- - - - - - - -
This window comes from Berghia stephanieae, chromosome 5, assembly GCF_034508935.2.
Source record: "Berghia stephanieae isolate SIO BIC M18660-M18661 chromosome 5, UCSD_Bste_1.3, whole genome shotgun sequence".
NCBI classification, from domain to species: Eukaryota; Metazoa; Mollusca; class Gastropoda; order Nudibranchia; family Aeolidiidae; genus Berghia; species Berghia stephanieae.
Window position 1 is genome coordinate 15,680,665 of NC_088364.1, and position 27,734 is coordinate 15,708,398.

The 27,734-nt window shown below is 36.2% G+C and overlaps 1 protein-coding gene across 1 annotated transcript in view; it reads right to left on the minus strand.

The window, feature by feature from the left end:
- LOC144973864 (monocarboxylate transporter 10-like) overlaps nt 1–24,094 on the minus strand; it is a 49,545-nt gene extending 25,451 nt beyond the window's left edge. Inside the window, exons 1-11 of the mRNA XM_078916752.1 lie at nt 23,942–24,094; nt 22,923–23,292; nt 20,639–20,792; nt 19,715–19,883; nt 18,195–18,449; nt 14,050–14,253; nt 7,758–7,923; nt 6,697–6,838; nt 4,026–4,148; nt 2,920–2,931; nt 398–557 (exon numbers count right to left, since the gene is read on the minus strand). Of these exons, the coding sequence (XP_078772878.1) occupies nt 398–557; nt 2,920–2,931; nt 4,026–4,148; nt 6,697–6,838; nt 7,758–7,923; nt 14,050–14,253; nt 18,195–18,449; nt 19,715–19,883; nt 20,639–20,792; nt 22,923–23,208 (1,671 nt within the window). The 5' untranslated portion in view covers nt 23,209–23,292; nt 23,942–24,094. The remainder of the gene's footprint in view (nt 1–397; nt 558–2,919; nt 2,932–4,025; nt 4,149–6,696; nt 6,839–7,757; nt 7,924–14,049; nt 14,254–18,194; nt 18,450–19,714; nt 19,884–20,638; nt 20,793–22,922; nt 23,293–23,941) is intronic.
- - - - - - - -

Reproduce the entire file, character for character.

This window comes from Berghia stephanieae, chromosome 5, assembly GCF_034508935.2.
Source record: "Berghia stephanieae isolate SIO BIC M18660-M18661 chromosome 5, UCSD_Bste_1.3, whole genome shotgun sequence".
NCBI classification, from domain to species: Eukaryota; Metazoa; Mollusca; class Gastropoda; order Nudibranchia; family Aeolidiidae; genus Berghia; species Berghia stephanieae.
Window position 1 is genome coordinate 15,680,665 of NC_088364.1, and position 27,734 is coordinate 15,708,398.

The 27,734-nt window shown below is 36.2% G+C and overlaps 1 protein-coding gene across 1 annotated transcript in view; it reads right to left on the minus strand.

The window, feature by feature from the left end:
- LOC144973864 (monocarboxylate transporter 10-like) overlaps nt 1–24,094 on the minus strand; it is a 49,545-nt gene extending 25,451 nt beyond the window's left edge. Inside the window, exons 1-11 of the mRNA XM_078916752.1 lie at nt 23,942–24,094; nt 22,923–23,292; nt 20,639–20,792; nt 19,715–19,883; nt 18,195–18,449; nt 14,050–14,253; nt 7,758–7,923; nt 6,697–6,838; nt 4,026–4,148; nt 2,920–2,931; nt 398–557 (exon numbers count right to left, since the gene is read on the minus strand). Of these exons, the coding sequence (XP_078772878.1) occupies nt 398–557; nt 2,920–2,931; nt 4,026–4,148; nt 6,697–6,838; nt 7,758–7,923; nt 14,050–14,253; nt 18,195–18,449; nt 19,715–19,883; nt 20,639–20,792; nt 22,923–23,208 (1,671 nt within the window). The 5' untranslated portion in view covers nt 23,209–23,292; nt 23,942–24,094. The remainder of the gene's footprint in view (nt 1–397; nt 558–2,919; nt 2,932–4,025; nt 4,149–6,696; nt 6,839–7,757; nt 7,924–14,049; nt 14,254–18,194; nt 18,450–19,714; nt 19,884–20,638; nt 20,793–22,922; nt 23,293–23,941) is intronic.